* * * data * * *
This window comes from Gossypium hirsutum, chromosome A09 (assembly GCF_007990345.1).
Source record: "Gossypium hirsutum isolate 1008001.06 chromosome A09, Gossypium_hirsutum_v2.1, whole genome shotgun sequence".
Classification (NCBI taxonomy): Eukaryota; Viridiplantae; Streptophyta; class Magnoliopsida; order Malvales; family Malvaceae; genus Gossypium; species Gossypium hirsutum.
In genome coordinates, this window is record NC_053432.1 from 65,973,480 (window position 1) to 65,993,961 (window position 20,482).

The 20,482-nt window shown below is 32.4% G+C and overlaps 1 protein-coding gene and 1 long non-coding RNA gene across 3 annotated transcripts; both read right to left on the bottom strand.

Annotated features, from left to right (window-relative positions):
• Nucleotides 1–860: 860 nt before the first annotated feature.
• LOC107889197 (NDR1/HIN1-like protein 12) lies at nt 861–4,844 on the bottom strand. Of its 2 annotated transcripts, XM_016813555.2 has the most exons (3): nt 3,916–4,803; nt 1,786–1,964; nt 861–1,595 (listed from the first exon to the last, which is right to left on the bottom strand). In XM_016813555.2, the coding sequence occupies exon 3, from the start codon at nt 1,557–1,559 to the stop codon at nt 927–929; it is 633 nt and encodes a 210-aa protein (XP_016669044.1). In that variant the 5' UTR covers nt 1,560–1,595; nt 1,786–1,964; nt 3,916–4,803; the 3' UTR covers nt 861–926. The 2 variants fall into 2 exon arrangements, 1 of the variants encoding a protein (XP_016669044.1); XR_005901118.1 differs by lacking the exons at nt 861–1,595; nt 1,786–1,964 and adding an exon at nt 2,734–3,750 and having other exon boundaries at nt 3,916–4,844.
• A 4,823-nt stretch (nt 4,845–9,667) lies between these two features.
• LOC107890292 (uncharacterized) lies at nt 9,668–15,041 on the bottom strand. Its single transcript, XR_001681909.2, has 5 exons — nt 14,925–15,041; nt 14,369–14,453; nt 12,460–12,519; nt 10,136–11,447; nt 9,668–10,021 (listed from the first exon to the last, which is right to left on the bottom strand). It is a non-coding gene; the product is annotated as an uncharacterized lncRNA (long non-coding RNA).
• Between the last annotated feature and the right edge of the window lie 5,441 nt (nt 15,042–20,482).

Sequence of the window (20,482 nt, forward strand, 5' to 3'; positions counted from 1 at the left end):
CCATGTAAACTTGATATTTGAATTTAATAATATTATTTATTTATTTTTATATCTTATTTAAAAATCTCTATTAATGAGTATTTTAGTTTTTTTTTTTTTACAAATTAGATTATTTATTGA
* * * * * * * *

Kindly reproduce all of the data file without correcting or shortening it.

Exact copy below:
This window comes from Gossypium hirsutum, chromosome A09 (assembly GCF_007990345.1).
Source record: "Gossypium hirsutum isolate 1008001.06 chromosome A09, Gossypium_hirsutum_v2.1, whole genome shotgun sequence".
Classification (NCBI taxonomy): Eukaryota; Viridiplantae; Streptophyta; class Magnoliopsida; order Malvales; family Malvaceae; genus Gossypium; species Gossypium hirsutum.
In genome coordinates, this window is record NC_053432.1 from 65,973,480 (window position 1) to 65,993,961 (window position 20,482).

The 20,482-nt window shown below is 32.4% G+C and overlaps 1 protein-coding gene and 1 long non-coding RNA gene across 3 annotated transcripts; both read right to left on the bottom strand.

Annotated features, from left to right (window-relative positions):
• Nucleotides 1–860: 860 nt before the first annotated feature.
• LOC107889197 (NDR1/HIN1-like protein 12) lies at nt 861–4,844 on the bottom strand. Of its 2 annotated transcripts, XM_016813555.2 has the most exons (3): nt 3,916–4,803; nt 1,786–1,964; nt 861–1,595 (listed from the first exon to the last, which is right to left on the bottom strand). In XM_016813555.2, the coding sequence occupies exon 3, from the start codon at nt 1,557–1,559 to the stop codon at nt 927–929; it is 633 nt and encodes a 210-aa protein (XP_016669044.1). In that variant the 5' UTR covers nt 1,560–1,595; nt 1,786–1,964; nt 3,916–4,803; the 3' UTR covers nt 861–926. The 2 variants fall into 2 exon arrangements, 1 of the variants encoding a protein (XP_016669044.1); XR_005901118.1 differs by lacking the exons at nt 861–1,595; nt 1,786–1,964 and adding an exon at nt 2,734–3,750 and having other exon boundaries at nt 3,916–4,844.
• A 4,823-nt stretch (nt 4,845–9,667) lies between these two features.
• LOC107890292 (uncharacterized) lies at nt 9,668–15,041 on the bottom strand. Its single transcript, XR_001681909.2, has 5 exons — nt 14,925–15,041; nt 14,369–14,453; nt 12,460–12,519; nt 10,136–11,447; nt 9,668–10,021 (listed from the first exon to the last, which is right to left on the bottom strand). It is a non-coding gene; the product is annotated as an uncharacterized lncRNA (long non-coding RNA).
• Between the last annotated feature and the right edge of the window lie 5,441 nt (nt 15,042–20,482).

Sequence of the window (20,482 nt, forward strand, 5' to 3'; positions counted from 1 at the left end):
CCATGTAAACTTGATATTTGAATTTAATAATATTATTTATTTATTTTTATATCTTATTTAAAAATCTCTATTAATGAGTATTTTAGTTTTTTTTTTTTTACAAATTAGATTATTTATTGA